UK leads Europe for wealthy female earners, survey finds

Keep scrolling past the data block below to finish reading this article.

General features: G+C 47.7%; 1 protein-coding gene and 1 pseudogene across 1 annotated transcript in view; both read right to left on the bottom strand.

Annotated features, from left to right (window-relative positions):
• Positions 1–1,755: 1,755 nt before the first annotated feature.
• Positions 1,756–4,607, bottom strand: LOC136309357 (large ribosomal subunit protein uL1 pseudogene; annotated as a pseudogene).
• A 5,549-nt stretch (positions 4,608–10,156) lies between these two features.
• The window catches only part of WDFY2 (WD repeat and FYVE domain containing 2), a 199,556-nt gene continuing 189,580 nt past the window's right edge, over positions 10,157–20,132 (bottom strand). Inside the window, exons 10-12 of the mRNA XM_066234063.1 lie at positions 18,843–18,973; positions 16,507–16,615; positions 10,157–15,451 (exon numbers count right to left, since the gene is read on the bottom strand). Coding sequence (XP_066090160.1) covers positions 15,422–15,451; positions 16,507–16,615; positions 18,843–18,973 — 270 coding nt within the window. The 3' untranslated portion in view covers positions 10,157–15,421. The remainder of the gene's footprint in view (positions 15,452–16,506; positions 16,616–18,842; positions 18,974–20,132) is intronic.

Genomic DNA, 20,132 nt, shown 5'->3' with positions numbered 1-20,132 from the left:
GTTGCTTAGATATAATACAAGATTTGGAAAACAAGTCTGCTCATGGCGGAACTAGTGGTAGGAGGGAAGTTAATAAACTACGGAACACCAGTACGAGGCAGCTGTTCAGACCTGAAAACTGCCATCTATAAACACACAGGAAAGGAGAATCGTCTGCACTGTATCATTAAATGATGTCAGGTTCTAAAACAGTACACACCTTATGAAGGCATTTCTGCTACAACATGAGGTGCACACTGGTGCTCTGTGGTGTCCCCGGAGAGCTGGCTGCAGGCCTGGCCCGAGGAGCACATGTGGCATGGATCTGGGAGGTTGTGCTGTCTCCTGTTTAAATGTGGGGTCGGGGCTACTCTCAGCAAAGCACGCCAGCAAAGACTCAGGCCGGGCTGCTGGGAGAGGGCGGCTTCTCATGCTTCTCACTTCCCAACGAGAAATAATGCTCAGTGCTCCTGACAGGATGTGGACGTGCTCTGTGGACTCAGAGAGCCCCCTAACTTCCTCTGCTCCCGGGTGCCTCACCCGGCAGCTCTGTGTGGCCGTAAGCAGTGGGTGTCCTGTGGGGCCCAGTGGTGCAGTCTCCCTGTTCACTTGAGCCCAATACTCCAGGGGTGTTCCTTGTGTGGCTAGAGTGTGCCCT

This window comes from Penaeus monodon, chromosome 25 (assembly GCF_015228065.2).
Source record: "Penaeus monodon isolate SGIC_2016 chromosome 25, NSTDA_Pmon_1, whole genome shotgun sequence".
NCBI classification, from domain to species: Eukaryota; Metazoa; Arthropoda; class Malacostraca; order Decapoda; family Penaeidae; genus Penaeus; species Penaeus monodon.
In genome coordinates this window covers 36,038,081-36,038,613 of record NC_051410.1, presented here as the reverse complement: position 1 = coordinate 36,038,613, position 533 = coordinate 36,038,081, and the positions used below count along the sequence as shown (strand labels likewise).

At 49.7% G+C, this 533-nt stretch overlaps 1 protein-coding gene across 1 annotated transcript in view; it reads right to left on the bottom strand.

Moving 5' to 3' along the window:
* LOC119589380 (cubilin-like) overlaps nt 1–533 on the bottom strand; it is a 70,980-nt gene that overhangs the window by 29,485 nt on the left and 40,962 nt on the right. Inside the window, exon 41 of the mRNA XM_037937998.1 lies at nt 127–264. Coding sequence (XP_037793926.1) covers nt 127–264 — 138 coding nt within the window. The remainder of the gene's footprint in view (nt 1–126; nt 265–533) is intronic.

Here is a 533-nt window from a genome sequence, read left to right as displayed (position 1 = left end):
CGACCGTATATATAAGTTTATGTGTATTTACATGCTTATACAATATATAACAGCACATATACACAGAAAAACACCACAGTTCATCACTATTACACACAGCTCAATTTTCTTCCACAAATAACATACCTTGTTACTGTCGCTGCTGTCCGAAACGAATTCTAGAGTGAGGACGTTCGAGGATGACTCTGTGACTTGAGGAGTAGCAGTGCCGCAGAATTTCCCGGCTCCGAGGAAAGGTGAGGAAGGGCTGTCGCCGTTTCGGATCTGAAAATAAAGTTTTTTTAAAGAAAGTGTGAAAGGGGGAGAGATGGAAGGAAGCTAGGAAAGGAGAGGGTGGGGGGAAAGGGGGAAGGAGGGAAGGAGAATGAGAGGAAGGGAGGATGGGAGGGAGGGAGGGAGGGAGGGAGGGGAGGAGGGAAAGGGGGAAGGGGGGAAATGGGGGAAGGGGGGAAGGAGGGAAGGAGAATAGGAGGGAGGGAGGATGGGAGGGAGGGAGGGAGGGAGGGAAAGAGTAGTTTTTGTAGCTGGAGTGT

Published in The Guardian, June 11, 2015 The UK leads the rest of Europe in terms of women being the main earner among affluent households, according to a survey. The Ipsos Affluent Survey Europe, now in its 20th year, reveals that Britain, which once lagged other European countries in terms of the number of women qualifying as the main income-earner in well-off families, is now in pole position. In 2006, the figure in the UK was 33.6%, compared with 36% in continental Europe. Since then, the percentage has increased across Europe, but the UK is in the lead: 44.1% v 41.2%. The survey covers the top 13% of income earners in Europe. However, the gender gap in pay persists. The survey shows that mean income for women still lags behind that of men. In the past 10 years the gap has remained fairly constant at 30%. Affluent Europe measures the habits of Europe’s richest consumers and tracks what they do for business and pleasure, what they buy and why, as well as their media consumption. The survey shows that affluent Britons take more trips abroad than their counterparts in France, Germany, Italy or Spain. Last year, 31.9% of well-off Britons took three or more flights for pleasure. Spain came a distant second with 22.6%. Golf is more popular with rich Brits (21.5% say they are interested in the sport) than their fellow Europeans, while Germans are appear to be the most avid restaurant goers: 78% ate out more than once last year, compared with 41% for Britons. When it comes to fancy goods, Britain’s highest earners are particularly fond of luxury handbags, jewellery, Rolex and Breitling watches. Italians also like Rolex and Breitling as well as having a yen for designer clothes. Russians have a particular passion for designer shoes and Germans love Mercedes. In other findings, the survey found a closer correlations between affluence and higher education over the years. In 2014, more than half of Europe’s well-off have at least one degree and almost 80% have English either as a first or second language. Unsurprisingly, as baby boomers move towards retirement age, the average affluent person is now older and less inclined to work long hours. More surprising, however, is that contrary to widespread perception, time spent reading offline media (newspapers and magazines) has not declined. In terms of media consumption, Britain’s affluent spend more time online and watching TV than their continental counterparts. Turks are the heaviest consumers of all media, spending 150 minutes consuming media in an average day. For a link to the full article on The Guardian visit here.